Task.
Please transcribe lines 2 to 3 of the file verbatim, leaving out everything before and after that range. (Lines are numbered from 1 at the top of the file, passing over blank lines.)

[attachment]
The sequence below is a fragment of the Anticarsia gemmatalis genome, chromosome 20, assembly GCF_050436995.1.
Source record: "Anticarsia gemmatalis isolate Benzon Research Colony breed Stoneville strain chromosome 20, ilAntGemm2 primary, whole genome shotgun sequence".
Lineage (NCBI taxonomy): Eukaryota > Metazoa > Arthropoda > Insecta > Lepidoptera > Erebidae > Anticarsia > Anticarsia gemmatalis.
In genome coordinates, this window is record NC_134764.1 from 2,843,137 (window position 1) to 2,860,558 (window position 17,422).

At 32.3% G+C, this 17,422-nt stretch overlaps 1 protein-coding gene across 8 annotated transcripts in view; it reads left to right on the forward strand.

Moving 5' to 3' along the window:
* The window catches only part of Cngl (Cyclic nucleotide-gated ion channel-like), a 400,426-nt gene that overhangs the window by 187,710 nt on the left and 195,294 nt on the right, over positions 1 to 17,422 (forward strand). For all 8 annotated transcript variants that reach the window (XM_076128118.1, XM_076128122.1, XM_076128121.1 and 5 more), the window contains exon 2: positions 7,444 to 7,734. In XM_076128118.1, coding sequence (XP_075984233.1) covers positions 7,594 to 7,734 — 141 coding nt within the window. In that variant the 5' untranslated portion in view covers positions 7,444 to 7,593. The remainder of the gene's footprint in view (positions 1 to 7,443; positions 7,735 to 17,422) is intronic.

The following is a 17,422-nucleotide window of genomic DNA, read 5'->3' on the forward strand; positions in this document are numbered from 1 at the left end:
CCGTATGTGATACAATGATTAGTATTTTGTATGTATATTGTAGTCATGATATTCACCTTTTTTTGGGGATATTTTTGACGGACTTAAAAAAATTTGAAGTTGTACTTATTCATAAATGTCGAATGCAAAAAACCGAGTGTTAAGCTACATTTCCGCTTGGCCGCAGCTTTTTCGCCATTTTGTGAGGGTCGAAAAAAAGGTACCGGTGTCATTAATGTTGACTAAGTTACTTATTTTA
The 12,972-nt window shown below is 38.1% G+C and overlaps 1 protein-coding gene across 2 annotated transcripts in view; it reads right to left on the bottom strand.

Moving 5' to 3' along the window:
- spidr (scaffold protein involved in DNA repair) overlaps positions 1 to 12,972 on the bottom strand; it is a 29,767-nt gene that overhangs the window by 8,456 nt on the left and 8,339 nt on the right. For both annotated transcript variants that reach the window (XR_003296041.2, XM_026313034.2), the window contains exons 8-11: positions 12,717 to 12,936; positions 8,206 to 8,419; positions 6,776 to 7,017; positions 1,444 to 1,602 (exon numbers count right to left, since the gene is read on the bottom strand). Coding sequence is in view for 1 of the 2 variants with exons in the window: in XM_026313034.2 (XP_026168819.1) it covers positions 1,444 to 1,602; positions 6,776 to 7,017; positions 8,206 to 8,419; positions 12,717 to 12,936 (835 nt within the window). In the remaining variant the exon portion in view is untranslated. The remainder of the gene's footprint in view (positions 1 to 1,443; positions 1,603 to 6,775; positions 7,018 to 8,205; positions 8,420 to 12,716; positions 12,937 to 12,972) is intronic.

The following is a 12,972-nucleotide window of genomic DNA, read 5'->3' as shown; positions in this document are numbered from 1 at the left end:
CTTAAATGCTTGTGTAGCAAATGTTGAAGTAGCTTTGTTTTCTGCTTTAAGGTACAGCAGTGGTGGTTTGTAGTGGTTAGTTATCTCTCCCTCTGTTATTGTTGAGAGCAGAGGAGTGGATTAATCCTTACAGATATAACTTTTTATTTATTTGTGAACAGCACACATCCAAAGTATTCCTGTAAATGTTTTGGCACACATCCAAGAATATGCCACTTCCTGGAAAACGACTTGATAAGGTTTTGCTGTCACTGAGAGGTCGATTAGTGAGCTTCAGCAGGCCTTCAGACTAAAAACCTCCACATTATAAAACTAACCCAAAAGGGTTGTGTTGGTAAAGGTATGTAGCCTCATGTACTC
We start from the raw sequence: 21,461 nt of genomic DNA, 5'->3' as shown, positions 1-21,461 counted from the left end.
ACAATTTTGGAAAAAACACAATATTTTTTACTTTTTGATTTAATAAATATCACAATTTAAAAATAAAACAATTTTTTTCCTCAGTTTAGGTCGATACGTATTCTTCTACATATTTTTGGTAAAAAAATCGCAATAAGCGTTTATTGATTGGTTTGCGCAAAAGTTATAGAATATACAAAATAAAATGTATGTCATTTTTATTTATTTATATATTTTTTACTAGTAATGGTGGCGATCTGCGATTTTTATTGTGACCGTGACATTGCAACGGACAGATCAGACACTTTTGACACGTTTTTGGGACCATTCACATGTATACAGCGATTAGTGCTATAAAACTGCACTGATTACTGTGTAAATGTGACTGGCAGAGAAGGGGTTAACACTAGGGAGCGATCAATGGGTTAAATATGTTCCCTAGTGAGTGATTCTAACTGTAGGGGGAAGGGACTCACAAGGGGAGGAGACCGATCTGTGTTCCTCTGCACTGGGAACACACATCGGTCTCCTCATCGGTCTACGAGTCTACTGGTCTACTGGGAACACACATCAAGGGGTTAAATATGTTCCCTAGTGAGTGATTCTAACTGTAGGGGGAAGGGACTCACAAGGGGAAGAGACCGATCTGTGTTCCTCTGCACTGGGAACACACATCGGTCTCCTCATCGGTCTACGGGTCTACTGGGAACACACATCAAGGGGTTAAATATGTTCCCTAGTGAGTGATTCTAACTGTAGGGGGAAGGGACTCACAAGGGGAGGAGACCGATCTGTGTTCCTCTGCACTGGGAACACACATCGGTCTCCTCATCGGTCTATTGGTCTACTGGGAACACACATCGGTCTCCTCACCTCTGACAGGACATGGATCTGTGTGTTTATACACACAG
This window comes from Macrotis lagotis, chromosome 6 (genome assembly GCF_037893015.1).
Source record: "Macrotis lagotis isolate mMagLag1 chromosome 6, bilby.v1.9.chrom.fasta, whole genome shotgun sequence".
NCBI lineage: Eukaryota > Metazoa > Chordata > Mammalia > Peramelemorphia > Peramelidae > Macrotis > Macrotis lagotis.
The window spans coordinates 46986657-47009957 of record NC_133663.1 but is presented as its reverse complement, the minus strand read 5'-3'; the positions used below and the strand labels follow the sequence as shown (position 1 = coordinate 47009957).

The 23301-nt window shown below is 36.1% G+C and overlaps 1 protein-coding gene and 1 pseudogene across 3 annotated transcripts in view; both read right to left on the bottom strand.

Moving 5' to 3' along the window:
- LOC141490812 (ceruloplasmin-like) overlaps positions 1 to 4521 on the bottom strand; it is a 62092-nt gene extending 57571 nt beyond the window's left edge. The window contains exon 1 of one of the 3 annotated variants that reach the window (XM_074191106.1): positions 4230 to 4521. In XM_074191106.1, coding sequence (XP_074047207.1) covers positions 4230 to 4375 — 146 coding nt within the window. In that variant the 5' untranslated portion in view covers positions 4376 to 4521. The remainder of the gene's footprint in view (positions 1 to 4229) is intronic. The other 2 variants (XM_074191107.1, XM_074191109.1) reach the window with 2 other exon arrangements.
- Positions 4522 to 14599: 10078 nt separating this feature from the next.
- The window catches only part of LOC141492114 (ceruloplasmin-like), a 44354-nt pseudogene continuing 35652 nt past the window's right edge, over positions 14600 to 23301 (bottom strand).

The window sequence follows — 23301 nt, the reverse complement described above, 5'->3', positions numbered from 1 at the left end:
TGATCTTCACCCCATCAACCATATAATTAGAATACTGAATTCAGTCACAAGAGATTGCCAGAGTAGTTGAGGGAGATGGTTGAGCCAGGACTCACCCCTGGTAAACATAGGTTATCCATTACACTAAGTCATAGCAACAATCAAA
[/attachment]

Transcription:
Source record: "Anticarsia gemmatalis isolate Benzon Research Colony breed Stoneville strain chromosome 20, ilAntGemm2 primary, whole genome shotgun sequence".
Lineage (NCBI taxonomy): Eukaryota > Metazoa > Arthropoda > Insecta > Lepidoptera > Erebidae > Anticarsia > Anticarsia gemmatalis.